Port Neighborhood Mosaics, by David Fichter

Port artist David Fichter will lead members of the community in creating exterior glass tile mosaics – expected to take a year and last between two and three decades – on The Elderly and Congregate Housing, 116 Norfolk St., and at a second location to be determined. Grant awarded: $29,000

The Loop Lab sound studio, run by Moise Michel and Christopher Hope with Cambridge Community Television

The Loop Lab will be a permanent, free sound production studio, podcast station and creative safe space set up over a year where people ages 18 to 25 can share stories, music and news from the community and get training in life skills, wellness and emergency preparedness alongside skills useful for careers in music, sound recording and podcast production. Grant awarded: $30,000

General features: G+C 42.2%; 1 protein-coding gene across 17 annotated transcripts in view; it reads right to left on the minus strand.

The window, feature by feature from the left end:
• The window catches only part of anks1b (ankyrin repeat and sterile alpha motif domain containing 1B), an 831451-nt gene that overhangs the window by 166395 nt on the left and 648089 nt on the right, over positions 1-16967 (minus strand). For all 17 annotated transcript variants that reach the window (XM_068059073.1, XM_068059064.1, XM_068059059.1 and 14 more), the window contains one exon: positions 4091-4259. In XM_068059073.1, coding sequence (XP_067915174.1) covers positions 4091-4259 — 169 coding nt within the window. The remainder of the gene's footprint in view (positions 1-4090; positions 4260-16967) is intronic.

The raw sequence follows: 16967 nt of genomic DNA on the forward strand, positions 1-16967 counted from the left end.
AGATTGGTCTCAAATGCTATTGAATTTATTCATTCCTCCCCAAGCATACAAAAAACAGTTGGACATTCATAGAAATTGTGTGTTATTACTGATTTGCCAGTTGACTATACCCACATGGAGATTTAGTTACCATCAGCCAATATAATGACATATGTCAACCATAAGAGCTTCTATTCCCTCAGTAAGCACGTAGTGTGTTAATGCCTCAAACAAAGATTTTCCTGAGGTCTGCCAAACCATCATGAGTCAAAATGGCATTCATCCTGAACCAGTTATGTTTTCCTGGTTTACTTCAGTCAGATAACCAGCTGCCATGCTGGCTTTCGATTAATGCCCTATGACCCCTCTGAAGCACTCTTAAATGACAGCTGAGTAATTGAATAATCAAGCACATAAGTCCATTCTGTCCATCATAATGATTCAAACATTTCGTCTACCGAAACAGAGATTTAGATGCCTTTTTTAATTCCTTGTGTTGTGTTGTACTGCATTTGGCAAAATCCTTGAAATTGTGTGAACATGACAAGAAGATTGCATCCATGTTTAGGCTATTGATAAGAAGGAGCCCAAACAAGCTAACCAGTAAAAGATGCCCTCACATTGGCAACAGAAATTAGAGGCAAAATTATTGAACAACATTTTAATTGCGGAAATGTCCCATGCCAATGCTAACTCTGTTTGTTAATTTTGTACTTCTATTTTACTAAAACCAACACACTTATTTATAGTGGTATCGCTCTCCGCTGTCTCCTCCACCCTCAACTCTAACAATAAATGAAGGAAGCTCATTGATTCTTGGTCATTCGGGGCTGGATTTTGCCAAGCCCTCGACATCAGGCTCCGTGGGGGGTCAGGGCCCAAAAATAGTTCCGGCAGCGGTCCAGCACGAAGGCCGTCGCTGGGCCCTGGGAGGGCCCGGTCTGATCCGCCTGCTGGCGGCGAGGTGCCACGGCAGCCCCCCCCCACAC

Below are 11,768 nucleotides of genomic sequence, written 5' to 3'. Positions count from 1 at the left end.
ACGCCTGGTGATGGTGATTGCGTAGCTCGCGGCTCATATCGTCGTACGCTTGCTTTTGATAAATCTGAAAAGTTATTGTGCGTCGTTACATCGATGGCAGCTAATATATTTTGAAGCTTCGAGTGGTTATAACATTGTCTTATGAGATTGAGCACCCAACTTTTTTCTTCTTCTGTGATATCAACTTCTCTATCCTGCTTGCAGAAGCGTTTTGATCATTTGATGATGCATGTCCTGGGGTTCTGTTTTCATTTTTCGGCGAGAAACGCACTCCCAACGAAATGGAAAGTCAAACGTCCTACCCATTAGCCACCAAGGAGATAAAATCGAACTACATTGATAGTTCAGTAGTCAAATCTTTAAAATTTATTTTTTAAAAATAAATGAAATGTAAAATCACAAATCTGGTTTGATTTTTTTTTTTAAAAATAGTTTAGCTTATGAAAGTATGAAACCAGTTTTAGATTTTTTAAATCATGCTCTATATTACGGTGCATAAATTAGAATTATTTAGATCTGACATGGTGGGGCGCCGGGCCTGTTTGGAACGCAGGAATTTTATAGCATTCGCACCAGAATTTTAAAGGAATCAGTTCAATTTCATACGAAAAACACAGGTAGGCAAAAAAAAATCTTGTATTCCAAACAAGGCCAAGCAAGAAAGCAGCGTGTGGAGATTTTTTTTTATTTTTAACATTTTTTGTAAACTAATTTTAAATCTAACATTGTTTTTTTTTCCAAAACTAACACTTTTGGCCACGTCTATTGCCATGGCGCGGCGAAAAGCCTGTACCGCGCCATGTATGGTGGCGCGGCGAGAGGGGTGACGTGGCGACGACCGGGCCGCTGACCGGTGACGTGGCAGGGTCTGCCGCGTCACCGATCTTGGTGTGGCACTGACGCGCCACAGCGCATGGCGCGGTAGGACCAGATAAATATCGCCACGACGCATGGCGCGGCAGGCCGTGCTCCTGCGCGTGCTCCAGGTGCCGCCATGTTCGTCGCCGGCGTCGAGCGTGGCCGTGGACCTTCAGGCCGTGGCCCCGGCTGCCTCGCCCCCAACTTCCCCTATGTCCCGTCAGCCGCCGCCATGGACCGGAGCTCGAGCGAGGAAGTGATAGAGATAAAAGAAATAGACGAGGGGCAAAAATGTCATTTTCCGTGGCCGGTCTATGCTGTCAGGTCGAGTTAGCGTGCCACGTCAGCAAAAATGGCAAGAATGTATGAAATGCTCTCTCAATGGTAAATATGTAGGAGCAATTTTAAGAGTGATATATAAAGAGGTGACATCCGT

Home Port Ground Mural, by the Community Art Center

The Home Port Ground Mural will be created over the course of two years outside the Community Art Center on Windsor Street, between School and Washington streets, to be repainted and retouched annually at a block party. Grant awarded: $36,500

Cambridge Youth Steel Orchestra and Steel Pan Festival run by Cambridge Carnival International

A new Cambridge Youth Steel Orchestra (with older youth teach younger students) will perform around the city, using some homemade instruments. An annual Cambridge Panorama Steel Pan Festival will be funded for three years, with the program expected to run independently afterward. Grant awarded: $40,000

Urban Agriculture and Sculpture Hub, by the Green City Growers with artist Mark Cooper and The Moses Youth Center

Flow is funding four years of garden training and programming for teens, including design, installation and maintenance of gardens that will provide fresh produce to The Port for an expected 15 years. Grant awarded: $75,000